Coriolanus: A timely lesson in politics, honor, and pride

1597

Many people who are devotees of Shakespearean drama may look puzzled when the tragedy Coriolanus is mentioned. Rarely produced, this play was written in the latter part of Shakespeare’s career. Yet, as with more highly regarded plays in the Bard’s canon, Shakespeare manages to touch on universal themes – this time, the nature of politics in a republic, class warfare, and the thin line between self-dignity and overweening pride.

General Caius Martius, leading the army of Rome, battles against the Volscian army led by his arch-enemy, Tullus Aufidius. Martius decisively defeats Aufidius, single-handedly taking the city of Corioli to  dali

"Coriolanus" Pictured: Amaia Arana and Anthony Joseph De Augustine. Photo by Jerry Dalia
“Coriolanus” Pictured: Amaia Arana and Anthony Joseph De Augustine. Photo by Jerry Dalia

earn the official nickname “Coriolanus”. Upon his return to Rome, Coriolanus is greeted not as the savior/hero of the city but as an opportunist seeking to contain all political power in himself. When urged by the patrician class to which he belongs, and at the entreaty of his formidable mother Volumnia, Coriolanus reluctantly agrees to run for the office of Consul.

This requires getting the support of the plebeian (non-noble) class, led by the rabble-rousing tribunes Brutus and Velutus, by swallowing his honor and pandering for their votes. Coriolanus, spectacularly unable to change from general to politician, ends up being banished from Rome, accused of treason by the two tribunes.

Coriolanus heads to the Volscians and General Aufidius. The Roman offers his enemy the choice: killing him, or accepting his services as the Volscian army prepares to attack Rome

"Coriolanus" Pictured Clark Scott Carmichael, Greg Derelian and Raphael Nash Thompson. Photo by Jerry Dalia
“Coriolanus” Pictured Clark Scott Carmichael, Greg Derelian and Raphael Nash Thompson. Photo by Jerry Dalia

again. Aufidius gladly welcomes Coriolanus with open arms, knowing Rome cannot defend itself if attacked by both men.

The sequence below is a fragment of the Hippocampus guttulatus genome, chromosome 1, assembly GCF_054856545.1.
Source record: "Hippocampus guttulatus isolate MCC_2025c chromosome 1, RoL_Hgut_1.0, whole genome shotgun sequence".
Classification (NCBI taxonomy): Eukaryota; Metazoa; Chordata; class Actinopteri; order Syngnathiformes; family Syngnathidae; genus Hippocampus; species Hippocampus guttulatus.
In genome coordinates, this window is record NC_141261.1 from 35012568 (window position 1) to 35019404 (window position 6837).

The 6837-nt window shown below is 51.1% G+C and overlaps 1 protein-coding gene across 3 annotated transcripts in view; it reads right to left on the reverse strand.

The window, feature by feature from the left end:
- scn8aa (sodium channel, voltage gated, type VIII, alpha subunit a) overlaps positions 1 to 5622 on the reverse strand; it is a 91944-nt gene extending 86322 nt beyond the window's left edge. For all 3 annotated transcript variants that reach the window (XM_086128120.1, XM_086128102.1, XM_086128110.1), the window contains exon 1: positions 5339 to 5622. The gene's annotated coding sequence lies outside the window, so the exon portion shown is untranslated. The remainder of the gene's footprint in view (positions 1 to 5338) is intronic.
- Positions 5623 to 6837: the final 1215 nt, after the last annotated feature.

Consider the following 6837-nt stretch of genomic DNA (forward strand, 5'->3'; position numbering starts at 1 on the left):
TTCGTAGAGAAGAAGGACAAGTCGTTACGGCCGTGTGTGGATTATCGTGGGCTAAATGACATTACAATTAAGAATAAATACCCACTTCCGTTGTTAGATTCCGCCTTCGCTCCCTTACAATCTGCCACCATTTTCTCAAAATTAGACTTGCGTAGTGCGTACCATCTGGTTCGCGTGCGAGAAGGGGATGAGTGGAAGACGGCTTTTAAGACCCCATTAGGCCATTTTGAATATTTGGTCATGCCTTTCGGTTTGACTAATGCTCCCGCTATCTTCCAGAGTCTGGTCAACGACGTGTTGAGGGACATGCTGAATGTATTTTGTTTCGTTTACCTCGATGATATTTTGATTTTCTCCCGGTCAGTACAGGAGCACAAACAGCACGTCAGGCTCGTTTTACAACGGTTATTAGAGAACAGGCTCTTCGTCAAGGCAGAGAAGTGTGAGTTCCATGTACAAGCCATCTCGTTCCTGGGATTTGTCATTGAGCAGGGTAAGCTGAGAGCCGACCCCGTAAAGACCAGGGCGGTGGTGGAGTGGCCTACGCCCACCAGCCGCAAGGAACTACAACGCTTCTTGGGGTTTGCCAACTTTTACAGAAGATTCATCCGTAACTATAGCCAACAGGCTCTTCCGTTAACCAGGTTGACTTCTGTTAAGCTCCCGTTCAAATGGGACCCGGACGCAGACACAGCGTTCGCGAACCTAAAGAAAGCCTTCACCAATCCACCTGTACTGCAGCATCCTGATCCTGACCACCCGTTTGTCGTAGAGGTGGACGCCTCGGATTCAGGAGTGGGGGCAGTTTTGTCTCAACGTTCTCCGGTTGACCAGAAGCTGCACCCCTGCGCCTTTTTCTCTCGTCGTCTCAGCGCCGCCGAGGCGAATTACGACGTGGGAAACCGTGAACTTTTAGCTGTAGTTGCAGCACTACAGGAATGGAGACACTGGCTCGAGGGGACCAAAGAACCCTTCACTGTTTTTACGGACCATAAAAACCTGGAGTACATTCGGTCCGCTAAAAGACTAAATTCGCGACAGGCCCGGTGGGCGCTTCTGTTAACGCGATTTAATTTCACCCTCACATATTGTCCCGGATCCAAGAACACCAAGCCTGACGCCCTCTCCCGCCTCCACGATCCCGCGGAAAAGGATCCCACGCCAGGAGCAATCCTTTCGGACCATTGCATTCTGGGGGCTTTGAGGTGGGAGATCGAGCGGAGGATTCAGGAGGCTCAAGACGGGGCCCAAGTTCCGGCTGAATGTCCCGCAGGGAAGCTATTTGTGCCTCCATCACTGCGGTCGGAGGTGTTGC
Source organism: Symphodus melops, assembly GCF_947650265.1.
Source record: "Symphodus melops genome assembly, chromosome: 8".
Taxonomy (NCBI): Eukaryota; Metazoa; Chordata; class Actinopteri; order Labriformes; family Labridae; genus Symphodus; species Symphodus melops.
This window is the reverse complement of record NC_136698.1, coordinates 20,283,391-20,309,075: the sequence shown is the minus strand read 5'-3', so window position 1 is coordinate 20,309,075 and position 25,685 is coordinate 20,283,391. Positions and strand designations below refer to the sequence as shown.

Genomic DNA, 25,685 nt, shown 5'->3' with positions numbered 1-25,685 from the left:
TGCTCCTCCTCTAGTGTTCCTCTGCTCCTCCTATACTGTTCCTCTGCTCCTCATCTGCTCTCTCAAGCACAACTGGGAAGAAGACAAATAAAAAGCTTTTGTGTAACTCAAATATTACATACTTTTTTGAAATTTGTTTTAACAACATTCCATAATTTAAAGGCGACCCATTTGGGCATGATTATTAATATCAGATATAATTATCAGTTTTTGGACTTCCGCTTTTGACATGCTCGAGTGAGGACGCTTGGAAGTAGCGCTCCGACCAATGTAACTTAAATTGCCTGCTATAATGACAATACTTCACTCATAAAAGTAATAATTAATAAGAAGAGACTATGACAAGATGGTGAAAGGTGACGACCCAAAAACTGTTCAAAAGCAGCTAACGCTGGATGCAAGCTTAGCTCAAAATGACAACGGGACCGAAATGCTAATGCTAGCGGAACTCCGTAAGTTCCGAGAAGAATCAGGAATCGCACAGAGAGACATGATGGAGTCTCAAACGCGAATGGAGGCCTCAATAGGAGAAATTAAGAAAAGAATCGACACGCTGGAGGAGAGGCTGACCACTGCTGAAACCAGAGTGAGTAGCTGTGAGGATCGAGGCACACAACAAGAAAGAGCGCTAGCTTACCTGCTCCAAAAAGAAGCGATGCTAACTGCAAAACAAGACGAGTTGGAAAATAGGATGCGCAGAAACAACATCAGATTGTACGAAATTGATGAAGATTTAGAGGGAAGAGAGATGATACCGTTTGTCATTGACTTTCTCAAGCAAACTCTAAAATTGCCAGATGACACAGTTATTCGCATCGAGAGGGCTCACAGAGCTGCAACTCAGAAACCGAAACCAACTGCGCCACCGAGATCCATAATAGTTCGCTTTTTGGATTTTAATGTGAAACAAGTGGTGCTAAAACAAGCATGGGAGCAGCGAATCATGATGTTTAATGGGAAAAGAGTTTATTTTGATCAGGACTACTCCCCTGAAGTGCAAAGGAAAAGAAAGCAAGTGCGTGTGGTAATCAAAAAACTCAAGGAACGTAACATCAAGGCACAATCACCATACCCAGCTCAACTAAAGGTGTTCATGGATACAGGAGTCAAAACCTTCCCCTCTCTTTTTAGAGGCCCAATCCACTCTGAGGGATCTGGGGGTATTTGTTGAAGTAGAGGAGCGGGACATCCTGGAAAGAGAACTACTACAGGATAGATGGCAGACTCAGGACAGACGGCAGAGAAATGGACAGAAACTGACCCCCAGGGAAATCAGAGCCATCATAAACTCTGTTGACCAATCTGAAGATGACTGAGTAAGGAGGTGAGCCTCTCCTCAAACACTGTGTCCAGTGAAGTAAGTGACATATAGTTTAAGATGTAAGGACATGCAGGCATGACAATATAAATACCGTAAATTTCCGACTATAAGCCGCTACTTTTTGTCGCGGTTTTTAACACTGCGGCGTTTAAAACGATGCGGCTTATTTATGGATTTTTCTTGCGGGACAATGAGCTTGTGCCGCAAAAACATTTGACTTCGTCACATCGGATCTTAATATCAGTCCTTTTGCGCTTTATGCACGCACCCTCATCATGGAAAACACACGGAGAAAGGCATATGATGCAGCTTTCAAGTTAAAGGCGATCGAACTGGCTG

The realization that the man they banished has allied with their oldest enemy throws all of Rome into a panic. Pleas from the plebeians, the tribunes, and the patricians are all met with the same answer: the Roman equivalent of “F**k you all.” In a last-ditch effort, Volumnia, along with Coriolanus’ wife Virgilia and son Martius, travels to Volscia to beg for mercy on Rome.

Coriolanus_Pictured_top_center_John_Ahlin_and_ensemble_Photo_by_Jerry_DaliaAs Aufidius looks on, Volumnia manages to guilt-trip her son by playing on his regard for his honor and his place in history. Now seeking a bloodless victory, Coriolanus hammers out a peace treaty between Rome and Volscia, only to find himself accused of treason by Aufidius for not sacking Rome as he had intended. Reminded of the deaths Coriolanus has caused in past conflicts, the Volscian soldiers, led by Aufidius, go after the Roman general.

I have nothing but praise for the acting ensemble. Of the leading players, I pick out for special mention Greg Derelian in the title role, knowing exactly how Rome should be run, unwilling to suffer the short-sightedness of the plebeians.

"Coriolanus" Pictured: Amaia Arana and Greg Derelian. Photo by Jerry DaliaDerelian’s Coriolanus is well matched by Jacqueline Antaramian’s Volumnia, using every motherly manipulation to bend her only son to her will, and Michael Schantz’ Aufidius, equal to Coriolanus in his pride and resentment. Bruce Cromer is Menenius, a patrician politician who mistakenly fancies himself one of Coriolanus’ close advisors. John Ahlin and Corey Tazmania, as the tribunes Brutus and Velutus respectively, run the gamut from vengeance to denial to fear to hypocrisy without turning their characters into caricatures. They and the rest of the cast were well-served by the direction of Brian B. Crowe, who is in his twenty-first season with the Shakespeare Theatre, and who directed last year’s airy outdoor version of Love’s Labour’s Lost.

Dick Block designed a versatile unit set with two large sliding panels which were open to indicate the public spaces of Rome and closed when in Volscia, ably lit by Andrew Hungerford’s lighting designs. Being a large cast show, the costumes of Tristan Raines, making his Shakespeare Theatre premiere, helped make you instantly aware not only of the city you were in, but the different classes of the people.

While I found myself loving the characters and the actors who brought them to life, I did not love the play itself. However, given the nature of the political beast, whether in ancient Rome, the early 1600’s when the play was written, or today’s social-media-driven world, this is a play that will always find its parallels in whatever time it is produced. This is a play that has the rare gift of setting up lively discussions on the nature of politics and its effects on candidates long after the final curtain falls. I strongly urge both the serious theatregoer and the serious political thinker to see this production of Coriolanus before it closes.

Coriolanus is being presented by the Shakespeare Theatre of New Jersey at the F.M. Kirby Shakespeare Theatre on the campus of the Drew University in Madison through July 24. For tickets and information, visit www.shakespearenj.org